• Also: Lawyers say court violated Moore's rights | The state court that ousted Roy Moore as chief justice in November violated his rights, his lawyers argued Thursday, because it didn't decide whether the federal court order Moore disobeyed was lawful (The Birmingham News, Ala.)
  • Also: Ousted Ala. justice seeks reinstatement | In appeal, Moore argued in legal briefs that his expulsion sets a "dangerous precedent" and requires judges to deny their oath of office and religious faith (Associated Press)
  • Moore challenges selection of panel | Attorneys for ousted Alabama Supreme Court Chief Justice Roy Moore are challenging the selection process the court used to pick new judges when Moore's colleagues recused themselves from the case (Montgomery Advertiser)
  • Judicial Commission defends special court | The Alabama Supreme Court acted within its authority to appoint a special replacement court to hear the appeal of former Alabama Supreme Court Chief Justice Roy Moore, the judicial ethics panel that suspended Moore last year has ruled (Montgomery Advertiser)
  • Pryor asks for denial of Moore request | Moore's lawyers said the justices should have had no role in naming the special court after they removed themselves from the case (The Birmingham News, Ala.)
  • Also: Pryor defends naming replacement Supreme Court for Moore appeal (Associated Press)
  • Roy Moore & wife both headed to court | Moore's wife, Kayla, is headed back to court herself as a retrial has been granted in the auto accident suit she filed (Associated Press)

Roy Moore (opinion):

  • Moore whining | New objections raised by former chief justice (Editorial, The Birmingham News)
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  • Attacking court transparent act | Moore's strategy of trying to attack the process, of questioning the legitimacy of the panel of retired judges that will hear his case, is a transparent attempt to obscure the critical issue of his own conduct (Editorial, Montgomery Advertiser, Ala.)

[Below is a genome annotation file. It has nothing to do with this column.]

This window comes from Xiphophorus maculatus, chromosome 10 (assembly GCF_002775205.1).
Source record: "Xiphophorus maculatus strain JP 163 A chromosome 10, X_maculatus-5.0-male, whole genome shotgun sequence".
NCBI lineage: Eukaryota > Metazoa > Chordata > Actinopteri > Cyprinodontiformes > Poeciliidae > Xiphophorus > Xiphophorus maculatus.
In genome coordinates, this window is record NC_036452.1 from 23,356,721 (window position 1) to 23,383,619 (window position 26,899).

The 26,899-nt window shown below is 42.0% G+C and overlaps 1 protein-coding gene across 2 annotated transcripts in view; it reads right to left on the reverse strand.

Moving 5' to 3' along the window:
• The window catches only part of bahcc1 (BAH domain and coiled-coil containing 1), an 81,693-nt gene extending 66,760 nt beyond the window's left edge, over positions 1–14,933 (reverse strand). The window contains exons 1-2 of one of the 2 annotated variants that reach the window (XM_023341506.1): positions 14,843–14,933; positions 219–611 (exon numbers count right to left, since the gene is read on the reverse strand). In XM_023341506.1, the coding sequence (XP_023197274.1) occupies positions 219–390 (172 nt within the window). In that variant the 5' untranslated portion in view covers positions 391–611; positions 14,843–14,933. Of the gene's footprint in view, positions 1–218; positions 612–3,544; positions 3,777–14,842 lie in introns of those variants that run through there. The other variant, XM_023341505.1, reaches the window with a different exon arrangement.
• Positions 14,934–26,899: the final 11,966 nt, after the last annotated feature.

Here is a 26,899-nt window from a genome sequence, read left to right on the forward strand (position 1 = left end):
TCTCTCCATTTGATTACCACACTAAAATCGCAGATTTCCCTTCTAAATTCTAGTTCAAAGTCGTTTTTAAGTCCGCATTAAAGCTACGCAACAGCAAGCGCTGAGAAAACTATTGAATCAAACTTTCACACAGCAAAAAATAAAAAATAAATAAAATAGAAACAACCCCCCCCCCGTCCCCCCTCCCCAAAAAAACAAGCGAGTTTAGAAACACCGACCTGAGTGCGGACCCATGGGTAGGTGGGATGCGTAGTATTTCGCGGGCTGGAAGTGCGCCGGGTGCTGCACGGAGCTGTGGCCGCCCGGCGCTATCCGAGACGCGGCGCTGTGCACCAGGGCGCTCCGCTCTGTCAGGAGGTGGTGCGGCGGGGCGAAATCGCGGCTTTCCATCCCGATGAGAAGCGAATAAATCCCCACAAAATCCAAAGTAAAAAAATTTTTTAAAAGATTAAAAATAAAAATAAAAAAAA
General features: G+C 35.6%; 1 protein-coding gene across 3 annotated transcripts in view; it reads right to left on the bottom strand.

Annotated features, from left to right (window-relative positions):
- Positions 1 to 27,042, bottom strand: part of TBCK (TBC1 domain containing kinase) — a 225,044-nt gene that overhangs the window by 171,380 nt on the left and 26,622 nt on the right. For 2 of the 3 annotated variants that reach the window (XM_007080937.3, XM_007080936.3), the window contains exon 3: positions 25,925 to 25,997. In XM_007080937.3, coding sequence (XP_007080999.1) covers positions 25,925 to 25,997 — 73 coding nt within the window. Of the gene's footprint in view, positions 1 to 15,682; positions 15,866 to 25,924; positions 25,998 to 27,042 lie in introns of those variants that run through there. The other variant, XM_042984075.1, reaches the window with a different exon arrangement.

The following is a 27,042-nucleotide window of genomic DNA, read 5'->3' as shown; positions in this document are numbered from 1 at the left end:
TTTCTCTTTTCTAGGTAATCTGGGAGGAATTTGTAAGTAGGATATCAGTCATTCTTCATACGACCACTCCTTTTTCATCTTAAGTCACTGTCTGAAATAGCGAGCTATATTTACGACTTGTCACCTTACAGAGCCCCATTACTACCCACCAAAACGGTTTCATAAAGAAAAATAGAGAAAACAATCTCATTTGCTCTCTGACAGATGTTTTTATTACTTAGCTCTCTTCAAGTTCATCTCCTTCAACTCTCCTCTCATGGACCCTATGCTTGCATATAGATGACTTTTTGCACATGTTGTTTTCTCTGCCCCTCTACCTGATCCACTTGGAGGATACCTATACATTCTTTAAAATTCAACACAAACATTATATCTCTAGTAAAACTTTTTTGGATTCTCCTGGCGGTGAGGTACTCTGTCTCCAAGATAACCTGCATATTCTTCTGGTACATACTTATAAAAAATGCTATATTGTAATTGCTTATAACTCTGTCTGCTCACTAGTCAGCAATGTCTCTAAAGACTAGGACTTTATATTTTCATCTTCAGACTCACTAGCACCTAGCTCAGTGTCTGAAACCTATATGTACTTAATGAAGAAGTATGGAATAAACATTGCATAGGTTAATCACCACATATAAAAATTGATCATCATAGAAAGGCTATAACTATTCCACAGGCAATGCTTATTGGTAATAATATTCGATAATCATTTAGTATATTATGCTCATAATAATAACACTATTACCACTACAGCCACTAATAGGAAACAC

• Moore never made to choose | If there were a shred of truth in Roy Moore's contention that he was forced to choose between his job and his faith, it might be possible to find some sympathy for the ousted chief justice. But that contention is so obviously untrue that Moore's persistent pitching of that position borders on the absurd (Editorial, Montgomery Advertiser)

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Launched in 1999, Christianity Today’s Weblog was not just one of the first religion-oriented weblogs, but one of the first published by a media organization. (Hence its rather bland title.) Mostly compiled by then-online editor Ted Olsen, Weblog rounded up religion news and opinion pieces from publications around the world. As Christianity Today’s website grew, it launched other blogs. Olsen took on management responsibilities, and the Weblog feature as such was mothballed. But CT’s efforts to round up important news and opinion from around the web continues, especially on our Gleanings feature.
Ted Olsen
Ted Olsen is Christianity Today's executive editor. He wrote the magazine's Weblog—a collection of news and opinion articles from mainstream news sources around the world—from 1999 to 2006. In 2004, the magazine launched Weblog in Print, which looks for unexpected connections and trends in articles appearing in the mainstream press. The column was later renamed "Tidings" and ran until 2007.